ha ha ha ha ha YES.

Of all the ways I expected this post-death spotlight on Kento to go, the absolute last way was Kento Watches A Recap Of “Kamen Rider Saber” And Realizes What A Pain In The Ass He’s Been. (I sort of hoped that we’d come back from the title screen and it’d be Tassel saying, “Oh no! He died! Here’s Blades instead!”) It’s such a fantastically self-aware addition to Kento’s story, and it both entertains despite its clip-show format, and maybe slightly improves Episode 13 while it’s at it.

It’s a lot of old clips, though. Befitting its side-story placement, we’re really only getting new footage from two rooms: the recuperation room, and the Sword of Logos entryway. (Well, and an alleyway from Rintaro and Mei’s Calibur-hunting date, inexplicably.) Everything else is just clips of Kento’s journey from mopey friend to poisoned friend to dead friend.

It doesn’t do a great job threading the needle of filling out scenes from the first few episodes (Sophia watches Rintaro leave to retake Touma’s book and sword, and then immediately tells Kento that Touma can stay in the guild), but it’s gratifying to see Kento finally get it, you know? It’s nice to see him look back on his dedication to uncovering the secrets of his father (Espadad), and just now noticing that no one ever wanted him to give up his happiness and safety in pursuit of that goal. Even Ogami’s like It’s Not A Big Deal, and that dude was actually around for Calibur’s rampage 15 years ago. It is incredibly charming to build out an entire bonus feature around a pre-death Kento figuring out that he’s a weird, emotional burden on his supportive friends, and deciding to be a better person.

That’s about all this episode has, but it’s plenty. It’s just Kento wanting to be there for his friends in the same way they’ve always been there for him, with whatever time he has left. It’s a sweet little epilogue for this stage of Kento’s story.


“I’ve never won anything before,” Rintaro said.

It was a thing people said, but it was rarely accurate. Minor awards in grade school, consolation prizes from a fast food purchase; there was always some exception to the expression. Rintaro wasn’t one for exaggeration or hyperbole, though. If Rintaro said it, it was a fact.

He’d had a good life, but it was a serious one. He studied. He trained. He researched. He assisted the Sword of Logos in whatever capacity was required. But he didn’t play games, or win prizes. He’d never gambled, or been awarded something for his luck or his mettle.

It must feel nice to have won. Mei hoped he was happy with it.

“It was nice to win something. It makes me happy,” Rintaro said to Mei. He held the camera out in front of him, taking it in with pride. It was light blue, which Mei had said meant he was destined to win it.

Mei smiled at Rintaro’s typical corny honesty. She’d raced to join him, when he said he’d be scouring the city for Calibur. She didn’t know much yet about the guild that Touma had so abruptly been drafted into the other day, and she was hoping that Rintaro would share some secrets. She’d thought of ways she could surreptitiously probe for details. She considered different tactics to gain his trust.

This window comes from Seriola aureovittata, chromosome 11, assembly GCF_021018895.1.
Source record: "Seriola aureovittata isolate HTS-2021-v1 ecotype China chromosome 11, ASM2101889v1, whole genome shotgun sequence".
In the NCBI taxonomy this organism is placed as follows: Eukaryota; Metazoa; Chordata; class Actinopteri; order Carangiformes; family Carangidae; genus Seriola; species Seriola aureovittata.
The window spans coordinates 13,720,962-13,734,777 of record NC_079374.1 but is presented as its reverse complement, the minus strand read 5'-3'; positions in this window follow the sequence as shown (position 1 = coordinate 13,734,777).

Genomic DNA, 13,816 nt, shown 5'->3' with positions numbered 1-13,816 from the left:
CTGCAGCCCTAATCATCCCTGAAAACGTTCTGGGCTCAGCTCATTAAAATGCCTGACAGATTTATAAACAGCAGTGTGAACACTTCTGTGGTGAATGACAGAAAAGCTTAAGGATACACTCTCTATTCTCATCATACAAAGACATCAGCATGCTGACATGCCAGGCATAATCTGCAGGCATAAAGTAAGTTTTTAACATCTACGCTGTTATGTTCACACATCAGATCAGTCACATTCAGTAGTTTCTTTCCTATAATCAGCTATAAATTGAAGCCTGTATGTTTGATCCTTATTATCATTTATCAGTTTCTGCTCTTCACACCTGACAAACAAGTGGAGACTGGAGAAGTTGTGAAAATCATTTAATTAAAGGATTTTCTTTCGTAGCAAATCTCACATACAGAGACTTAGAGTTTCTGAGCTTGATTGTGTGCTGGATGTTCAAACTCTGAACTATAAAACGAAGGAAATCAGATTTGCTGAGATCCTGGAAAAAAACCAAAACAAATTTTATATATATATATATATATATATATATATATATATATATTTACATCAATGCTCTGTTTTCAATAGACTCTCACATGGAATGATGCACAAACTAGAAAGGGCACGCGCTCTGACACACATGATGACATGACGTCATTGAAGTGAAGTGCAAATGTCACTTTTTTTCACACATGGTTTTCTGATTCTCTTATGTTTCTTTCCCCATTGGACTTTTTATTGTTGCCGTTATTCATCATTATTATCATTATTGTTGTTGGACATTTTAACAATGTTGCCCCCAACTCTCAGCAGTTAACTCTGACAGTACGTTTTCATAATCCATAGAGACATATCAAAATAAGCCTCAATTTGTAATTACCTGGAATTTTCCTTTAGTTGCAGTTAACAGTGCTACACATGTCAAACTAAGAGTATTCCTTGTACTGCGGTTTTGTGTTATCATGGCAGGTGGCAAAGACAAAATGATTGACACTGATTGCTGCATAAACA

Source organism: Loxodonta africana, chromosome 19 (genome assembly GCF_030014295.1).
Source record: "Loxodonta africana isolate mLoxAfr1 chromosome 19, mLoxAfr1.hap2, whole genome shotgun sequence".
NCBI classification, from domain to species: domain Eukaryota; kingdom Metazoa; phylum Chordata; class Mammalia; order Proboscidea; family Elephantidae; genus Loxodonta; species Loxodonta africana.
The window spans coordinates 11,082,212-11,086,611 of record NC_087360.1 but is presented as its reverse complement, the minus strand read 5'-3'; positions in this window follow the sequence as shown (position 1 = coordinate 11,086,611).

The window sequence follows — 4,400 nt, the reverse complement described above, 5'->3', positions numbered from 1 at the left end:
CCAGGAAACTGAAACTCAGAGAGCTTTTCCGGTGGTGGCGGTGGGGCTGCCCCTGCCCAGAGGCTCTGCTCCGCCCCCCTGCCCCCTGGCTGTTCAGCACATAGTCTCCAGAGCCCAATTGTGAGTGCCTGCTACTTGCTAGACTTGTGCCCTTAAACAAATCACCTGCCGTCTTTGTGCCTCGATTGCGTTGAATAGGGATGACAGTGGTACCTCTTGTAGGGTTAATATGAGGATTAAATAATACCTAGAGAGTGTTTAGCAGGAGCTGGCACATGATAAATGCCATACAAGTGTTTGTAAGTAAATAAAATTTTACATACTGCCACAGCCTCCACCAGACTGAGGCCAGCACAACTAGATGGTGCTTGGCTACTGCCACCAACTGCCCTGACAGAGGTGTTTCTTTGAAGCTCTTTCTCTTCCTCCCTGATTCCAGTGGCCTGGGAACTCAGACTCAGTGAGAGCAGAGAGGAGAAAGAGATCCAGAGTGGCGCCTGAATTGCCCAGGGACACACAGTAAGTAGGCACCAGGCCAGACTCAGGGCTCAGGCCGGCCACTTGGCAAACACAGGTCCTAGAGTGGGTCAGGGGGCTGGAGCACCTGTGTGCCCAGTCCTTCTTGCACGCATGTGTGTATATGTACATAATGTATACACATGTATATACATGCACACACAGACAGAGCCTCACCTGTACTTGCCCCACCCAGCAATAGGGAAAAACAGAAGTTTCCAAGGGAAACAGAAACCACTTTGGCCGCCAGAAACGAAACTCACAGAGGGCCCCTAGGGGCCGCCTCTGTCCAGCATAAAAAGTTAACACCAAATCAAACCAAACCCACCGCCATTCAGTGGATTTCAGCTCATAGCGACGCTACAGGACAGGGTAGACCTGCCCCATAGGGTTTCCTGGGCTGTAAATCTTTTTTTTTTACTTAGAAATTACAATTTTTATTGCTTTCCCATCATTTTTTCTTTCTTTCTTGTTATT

It turned out, all she had to do was ask.

Rintaro happily provided answers for all of Mei’s questions, as though the thought of lying to her about the Sword of Logos or about his life would cause him physical pain. Whenever she’d tease him about some ludicrous detail or another – they were almost exclusively ludicrous details, so she needed to pick her shots – he’d get flustered and apologetic, like he’d committed some inexcusable faux pas, where once the guild found out he’d be expelled on the spot. She kept having to tell him she was joking, and then he’d laugh politely at his own anxiety. It was a little adorable, she had to admit.

They’d stopped at the raffle table in the alley, just after she’d gotten her fruit drink. (She’d offered to buy one for Rintaro, but the amount of sweets on top of the cup made him blush and stammer so much that the manager had to ask them to leave.) Rintaro’s attitude changed immediately, his curiosity replaced with steely determination. She honestly thought Calibur might’ve been manning the table, for Rintaro’s speed in approaching it.

Rintaro paid the fee and spun the wheel, the winning ball coming out on the first try. It was such a rush, watching Rintaro win. He was so button-down, so proper in all of his mannerisms. But there he was, winning an instant camera from a cheap raffle, and you’d think they’d saved the world. Rintaro was bouncing in delight, as Mei cheered on his good fortune.

Even now, as they’d resumed their search for Calibur, Rintaro’s excitement hadn’t seemed to abate. He kept smiling at the camera, doting over it. It was cute, but it was starting to get a little weird.

“You know what that is, right? It’s just a camera,” Mei said to Rintaro, with as little chiding humor in her voice as she could manage. (It was very difficult with Rintaro.)

“Of course,” Rintaro turned to her and replied. “It’s an instant camera. A Fujifilm Instax Mini 11. Usually retails for around 9000 yen. A solid camera for young adult Homo Sapiens.”

“Oh, uh… wow, okay, you definitely know your cameras,” Mei said with amazement. “You a big photography buff or something, Rintaro?”

“No,” Rintaro said, his attention back on the camera. “I’ve never had a camera before. I’d read about this one, but I’ve never thought to own one.”

“Well, lucky boy with his lucky blue camera, you own one now. What do you think you’ll shoot first?”

Rintaro stopped walking, and stared at the camera in his hands. “I’ve read that this camera is most useful for taking pictures with friends, or with family. I’d very much like to take a picture with my friends.” He smiled slightly. “With my family.”